Discussion in 'Naval Academy - USNA' started by osdad, Aug 12, 2010.
Some good close ups of our Waldos. Especially D&B
I wonder if there really is a midshipman named Waldo.
If there is, you just know he's really smart. He'd have no choice. It's sort of a like The-Boy-Named-Sue Syndrome.
Daughter was excited with an "Eyes Right" and sword salute as they were marching back to Mother B from the formal parade. Michelle Obama and Sasha during their visit to Annapolis and the Naval Academy. Admirals were there also so don't give me a hard time about rendered honors. Still looking for the picture she said the official photographer took.
Anyone know the history of why they wear enlisted whites? Are the brownies fully commissioned or upper class cadets? I noticed one had service medals on the left breast.
Enlisted style whites are quick and easy to issue on I-Day and don't require tailoring, etc. They are easy to clean en masse and just very utilitarian. Once academic year starts they will be worn less frequently. The midshipmen in khakis are detailers; this change came about a couple of years ago. It saves wear and tear on tropical whites, and facilitates distinguishing the detailers.
So, are the detailers mids or fully commissioned? One photo shows an ensigns collar bar with service medals on left breast.
I presume a former enlisted, now a mid, would be allowed to proudly wear any service medals earned as enlisted, would they not?
Midshipmen who were prior enlisted and have ribbons and badges such as dolphins, aircrew wings, etc, are authorized to wear them on appropriate uniforms (not white works). Because most uniforms worn by the midshipmen are identical to those worn by naval officers you really have to look at cap insignia, shoulder boards, etc. Unfortunately, to the unaccustomed eye a midshipman's Ensign bar will look very similar to an officer's Ensign bar.
Mids may earn ribbons and devices (e.g., jump wings) while at USNA. Most plebes qualify on pistol and/or rifle and wear those ribbons. There may be some ribbons, such as the National Defense Service Medal, that everyone in the military at a certain time was/is entitled to wear. And, as '64 said, prior enlisted are entitled to wear the ribbons and devices they earned while enlisted.
It's funny how military folks can determine a lot about a fellow military person's career with only a quick glance at their collar and the area above their left chest pocket.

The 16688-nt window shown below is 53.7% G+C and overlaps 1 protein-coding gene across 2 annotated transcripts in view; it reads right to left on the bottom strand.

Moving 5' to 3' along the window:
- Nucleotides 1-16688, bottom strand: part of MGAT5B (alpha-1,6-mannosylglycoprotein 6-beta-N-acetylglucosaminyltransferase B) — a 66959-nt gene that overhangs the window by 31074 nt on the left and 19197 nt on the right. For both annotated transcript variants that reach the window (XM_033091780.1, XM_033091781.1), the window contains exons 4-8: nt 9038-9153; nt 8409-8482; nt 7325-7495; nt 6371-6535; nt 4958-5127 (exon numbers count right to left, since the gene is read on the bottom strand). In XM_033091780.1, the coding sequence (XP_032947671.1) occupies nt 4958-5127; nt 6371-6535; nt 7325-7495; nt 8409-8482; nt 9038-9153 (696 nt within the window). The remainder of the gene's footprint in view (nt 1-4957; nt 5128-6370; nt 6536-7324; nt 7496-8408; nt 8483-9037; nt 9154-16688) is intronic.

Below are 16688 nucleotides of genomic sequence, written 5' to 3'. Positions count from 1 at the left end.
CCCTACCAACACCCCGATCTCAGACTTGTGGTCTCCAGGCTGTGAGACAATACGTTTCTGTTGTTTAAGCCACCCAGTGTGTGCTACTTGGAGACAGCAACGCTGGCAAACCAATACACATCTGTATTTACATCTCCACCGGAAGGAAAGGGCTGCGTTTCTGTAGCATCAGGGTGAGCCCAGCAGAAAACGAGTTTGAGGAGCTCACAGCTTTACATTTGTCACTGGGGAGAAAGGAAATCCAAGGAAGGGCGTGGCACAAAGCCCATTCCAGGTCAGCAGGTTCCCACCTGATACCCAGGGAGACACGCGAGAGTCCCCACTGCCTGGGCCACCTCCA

From devices, you can determine their warfare specialty (e.g., subs), whether they are in command (gold star), certain special qualifications (jump wings), their shore duty (e.g., CNO staff), etc.
Based on the ribbons, you can tell whether someone has deployed (Sea Service Ribbon) and how many times (little stars for each deployment), whether they were prior enlisted for any length of time (Good Conduct Ribbon), whether they were injured in action (Purple Heart), whether they served in a war theater (various ribbons, depending on the war/campaign), how many staff jobs they've had (which tend to produce different ribbons than "sea" jobs), whether they've done something really brave (Silver Star, Navy Cross), etc. Some only wear the top row of ribbons, which is permissible.
In many cases, you can "guestimate" a person's rank solely from his/her ribbons, as certain ones (Navy Achievement Medal or NAM) are given to junior officers (sea or staff), others (Navy Commendation Medal) to senior lieuteants and O-4s, and different ones (e.g., Legion of Merit) to senior officers. While not universally true, it's generally accurate.
There's a lot more nuance than what I've described above (and there are additional things you can learn about enlisted personnel from their uniforms, such as time served) but, trust me, the average military or former military person can tell quite a bit about a person's career without their ever saying a word.
And, finally, as '64 said, ribbons are worn on most USN officer uniforms -- whites, khakis, SDBs, and SDWs (dress blues and whites). At USNA, ribbons and devices are not worn on "whiteworks" (the sailor uniform) or uniforms worn to class (previously WUB "D" and "A" but now called something else, I believe).
More than you wanted to know, I'm sure.
No, it's all quite fascinating. I had a "sheltered" 4 years at a small Naval Hospital so long ago my original service number was changed to SS#. Spent a couple hours on the USS Wasp, just so I could say I was on a ship, not exactly "salty".
No complaints, I didn't have to spend time in the jungle with the jarheads!
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